At the creek, I photographed a leopard frog that has evaded me for months. Today he sat and watched me photograph him. Nearby, amidst dewy web-covered grass, was a dragon fly bejeweled in dew and cemented in place until the sun dries his wings.
Everywhere I looked there was beauty, aided no doubt by the moist marinade of dew.
I kept shooting knowing this was the next-to-last day of the 365 days of this photography project. Sunday would be the last day and I wanted strong photos for the end.
Strong images abounded today so I kept shooting.
Friday, August 13, 2010
I stayed up late last night into the early morning of today looking for meteors from the Perseid shower. I saw a handful, including one fine meteorite that streaked across the entire sky open above my head in the driveway. Trees block much of the night sky in the yard, leaving a relatively small opening for star gazing or meteor shower watching.
This best specimen crossed the opening as I was adjusting the camera. I failed to capture an image of it. The rest of the meteorites I saw were small and at the edges of the field of vision, too often out of the focal area of the camera. I shot a lot of star pictures, but didn't really succeed at what I was attempting to do.
I don't feel too bad, other photographers I talked to also were stumped by this year's shower. The conditions here were perfect, but the meteors didn't show while any of us were out. So be it.
Studying the night sky is a reward in and of itself. I went to bed only slightly disappointed in my failed effort, but buoyed by soaking in the Milky Way and stars in sight.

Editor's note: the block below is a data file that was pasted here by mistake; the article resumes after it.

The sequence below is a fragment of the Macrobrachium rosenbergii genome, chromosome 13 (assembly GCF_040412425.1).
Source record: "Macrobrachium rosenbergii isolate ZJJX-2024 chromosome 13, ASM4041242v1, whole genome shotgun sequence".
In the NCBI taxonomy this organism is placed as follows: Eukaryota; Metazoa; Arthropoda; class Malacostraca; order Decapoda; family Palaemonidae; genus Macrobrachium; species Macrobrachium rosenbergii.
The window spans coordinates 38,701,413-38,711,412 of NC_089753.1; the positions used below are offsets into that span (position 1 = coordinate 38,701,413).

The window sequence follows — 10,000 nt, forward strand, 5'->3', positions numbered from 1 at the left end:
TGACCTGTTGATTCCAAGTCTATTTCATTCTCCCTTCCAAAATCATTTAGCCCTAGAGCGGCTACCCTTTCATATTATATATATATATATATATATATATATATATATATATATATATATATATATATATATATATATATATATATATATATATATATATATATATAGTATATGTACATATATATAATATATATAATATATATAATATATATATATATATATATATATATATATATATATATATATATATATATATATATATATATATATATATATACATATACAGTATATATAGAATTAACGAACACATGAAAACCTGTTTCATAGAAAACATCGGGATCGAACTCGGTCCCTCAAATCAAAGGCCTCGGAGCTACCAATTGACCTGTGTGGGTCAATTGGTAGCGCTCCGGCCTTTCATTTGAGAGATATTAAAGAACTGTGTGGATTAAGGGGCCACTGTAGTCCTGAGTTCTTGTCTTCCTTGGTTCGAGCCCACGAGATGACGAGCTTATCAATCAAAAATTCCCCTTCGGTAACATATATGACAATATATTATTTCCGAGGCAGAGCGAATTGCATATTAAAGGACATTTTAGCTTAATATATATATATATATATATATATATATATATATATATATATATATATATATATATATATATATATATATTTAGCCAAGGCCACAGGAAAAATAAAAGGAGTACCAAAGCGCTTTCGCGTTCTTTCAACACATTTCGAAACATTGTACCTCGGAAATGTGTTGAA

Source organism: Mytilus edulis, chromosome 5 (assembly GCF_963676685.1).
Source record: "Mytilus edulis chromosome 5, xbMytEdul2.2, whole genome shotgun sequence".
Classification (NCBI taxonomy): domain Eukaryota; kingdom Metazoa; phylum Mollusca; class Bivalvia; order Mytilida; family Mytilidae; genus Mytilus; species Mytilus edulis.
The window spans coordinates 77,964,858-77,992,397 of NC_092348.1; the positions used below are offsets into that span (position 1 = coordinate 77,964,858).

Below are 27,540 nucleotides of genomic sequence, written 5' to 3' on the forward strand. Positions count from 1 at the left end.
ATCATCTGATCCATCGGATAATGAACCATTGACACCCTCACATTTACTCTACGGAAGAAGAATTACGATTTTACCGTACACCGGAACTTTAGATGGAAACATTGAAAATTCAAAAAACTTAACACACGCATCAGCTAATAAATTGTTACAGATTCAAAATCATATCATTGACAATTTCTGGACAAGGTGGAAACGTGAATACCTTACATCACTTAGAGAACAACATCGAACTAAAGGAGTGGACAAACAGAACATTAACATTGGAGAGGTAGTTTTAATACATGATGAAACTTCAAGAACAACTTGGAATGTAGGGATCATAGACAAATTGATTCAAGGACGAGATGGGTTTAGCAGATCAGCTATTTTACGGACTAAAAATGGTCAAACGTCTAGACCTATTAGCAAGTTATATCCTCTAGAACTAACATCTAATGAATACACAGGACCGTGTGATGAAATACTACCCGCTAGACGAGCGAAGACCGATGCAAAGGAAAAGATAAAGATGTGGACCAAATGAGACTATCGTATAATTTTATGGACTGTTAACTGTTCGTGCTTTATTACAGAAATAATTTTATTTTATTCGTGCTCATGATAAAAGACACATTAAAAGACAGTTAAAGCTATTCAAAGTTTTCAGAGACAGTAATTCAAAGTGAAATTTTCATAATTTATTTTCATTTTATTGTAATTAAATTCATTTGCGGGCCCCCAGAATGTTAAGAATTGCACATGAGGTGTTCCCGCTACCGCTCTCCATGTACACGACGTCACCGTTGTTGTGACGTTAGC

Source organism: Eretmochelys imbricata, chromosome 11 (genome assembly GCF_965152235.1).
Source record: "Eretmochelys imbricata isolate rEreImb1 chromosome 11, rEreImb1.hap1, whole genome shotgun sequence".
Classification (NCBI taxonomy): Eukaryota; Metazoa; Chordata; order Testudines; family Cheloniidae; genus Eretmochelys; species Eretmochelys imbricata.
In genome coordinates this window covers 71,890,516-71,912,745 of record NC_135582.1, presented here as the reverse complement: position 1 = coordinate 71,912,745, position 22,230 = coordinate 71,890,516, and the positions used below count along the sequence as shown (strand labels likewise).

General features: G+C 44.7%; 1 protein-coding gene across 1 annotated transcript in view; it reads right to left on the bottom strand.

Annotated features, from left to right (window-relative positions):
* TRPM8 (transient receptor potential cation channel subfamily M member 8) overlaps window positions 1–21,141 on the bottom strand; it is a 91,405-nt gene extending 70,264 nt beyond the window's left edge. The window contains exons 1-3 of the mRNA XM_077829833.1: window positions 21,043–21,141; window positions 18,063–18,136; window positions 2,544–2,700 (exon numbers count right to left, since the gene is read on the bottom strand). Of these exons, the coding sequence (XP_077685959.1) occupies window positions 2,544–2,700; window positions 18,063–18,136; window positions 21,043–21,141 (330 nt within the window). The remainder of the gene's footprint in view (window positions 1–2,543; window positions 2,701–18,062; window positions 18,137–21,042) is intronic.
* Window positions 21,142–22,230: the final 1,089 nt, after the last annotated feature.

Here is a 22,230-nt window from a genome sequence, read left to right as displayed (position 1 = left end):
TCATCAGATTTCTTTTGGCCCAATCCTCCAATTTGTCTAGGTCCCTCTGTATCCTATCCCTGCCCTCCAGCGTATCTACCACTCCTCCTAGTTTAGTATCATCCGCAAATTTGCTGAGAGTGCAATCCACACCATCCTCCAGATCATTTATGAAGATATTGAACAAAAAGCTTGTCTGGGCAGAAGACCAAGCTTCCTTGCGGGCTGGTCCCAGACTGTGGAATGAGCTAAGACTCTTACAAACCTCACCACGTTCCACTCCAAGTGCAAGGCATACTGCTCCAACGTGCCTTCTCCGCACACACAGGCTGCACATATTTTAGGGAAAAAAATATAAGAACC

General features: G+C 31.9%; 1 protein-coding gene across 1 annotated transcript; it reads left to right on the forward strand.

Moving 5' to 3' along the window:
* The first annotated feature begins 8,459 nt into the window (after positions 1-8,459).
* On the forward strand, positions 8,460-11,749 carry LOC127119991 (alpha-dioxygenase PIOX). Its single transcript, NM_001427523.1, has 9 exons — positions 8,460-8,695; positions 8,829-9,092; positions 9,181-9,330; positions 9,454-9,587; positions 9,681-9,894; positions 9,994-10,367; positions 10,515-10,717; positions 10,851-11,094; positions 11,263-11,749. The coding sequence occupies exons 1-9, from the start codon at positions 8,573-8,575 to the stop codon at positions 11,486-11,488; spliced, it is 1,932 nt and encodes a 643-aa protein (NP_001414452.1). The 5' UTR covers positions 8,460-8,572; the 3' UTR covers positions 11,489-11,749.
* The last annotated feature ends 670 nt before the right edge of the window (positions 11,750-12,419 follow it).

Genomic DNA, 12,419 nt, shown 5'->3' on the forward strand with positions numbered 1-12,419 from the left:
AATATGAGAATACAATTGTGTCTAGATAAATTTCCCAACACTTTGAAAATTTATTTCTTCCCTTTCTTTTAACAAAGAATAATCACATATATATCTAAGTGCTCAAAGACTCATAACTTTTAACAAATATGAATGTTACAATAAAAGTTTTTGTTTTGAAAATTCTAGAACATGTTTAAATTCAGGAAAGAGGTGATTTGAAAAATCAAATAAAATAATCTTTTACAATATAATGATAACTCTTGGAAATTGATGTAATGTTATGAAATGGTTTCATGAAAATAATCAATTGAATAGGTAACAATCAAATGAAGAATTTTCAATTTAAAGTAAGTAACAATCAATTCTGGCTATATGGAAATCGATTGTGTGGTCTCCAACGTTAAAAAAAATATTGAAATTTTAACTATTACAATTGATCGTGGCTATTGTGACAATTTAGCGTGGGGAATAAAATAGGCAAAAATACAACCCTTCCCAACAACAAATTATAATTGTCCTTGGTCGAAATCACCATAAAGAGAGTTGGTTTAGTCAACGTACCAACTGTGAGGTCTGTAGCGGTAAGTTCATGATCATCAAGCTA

The rest of the day had more misses than hits, too. I've been wanting to see wild turkey in the yard, having seen them in the neighborhood quite a bit in recent weeks. I missed a shot of a deer early. When I went to work, a bit late and in a rush, I opened the garage car door just to bring in some fresh, coolish morning air after a stuffy evening. I park outside, but my wife parks her car inside.
When I scooted out the door I looked to the east and there was a flock of turkeys, a few adults and a dozen or more young birds, juveniles. They were scratching away at the edge of the woods and quickly scooted to the south towards my neighbors. The young birds seemed more interested in eating. The adults eyed me and warily moved the flock away.
I hadn't brought my camera out, so by the time I retrieved it, the birds were almost out of sight. Such is my luck some days.
I didn't make it home until after dark. Clouds blotted out the stars. There was no chance for my planned second attempt at the Perseid. Maybe next year.
Thursday, August 12, 2010
While in the U.P., I searched for Perseid meteor shower meteors. I found some. Tonight is supposed to be the peak. I'm soon gong to look for them. We had a fine sunset tonight on Lake Michigan, followed by an even more beautiful moonset as a crescent moon disappeared into a purple bruise of haze just above the horizon.
Watching such celestial shows to me is never tiring. Each is different. Each changes by the minute.
I enjoy looking across a public beach and seeing scores, sometimes hundreds of people all watching the sun drop into the horizon. It's a bond with ancient humanity.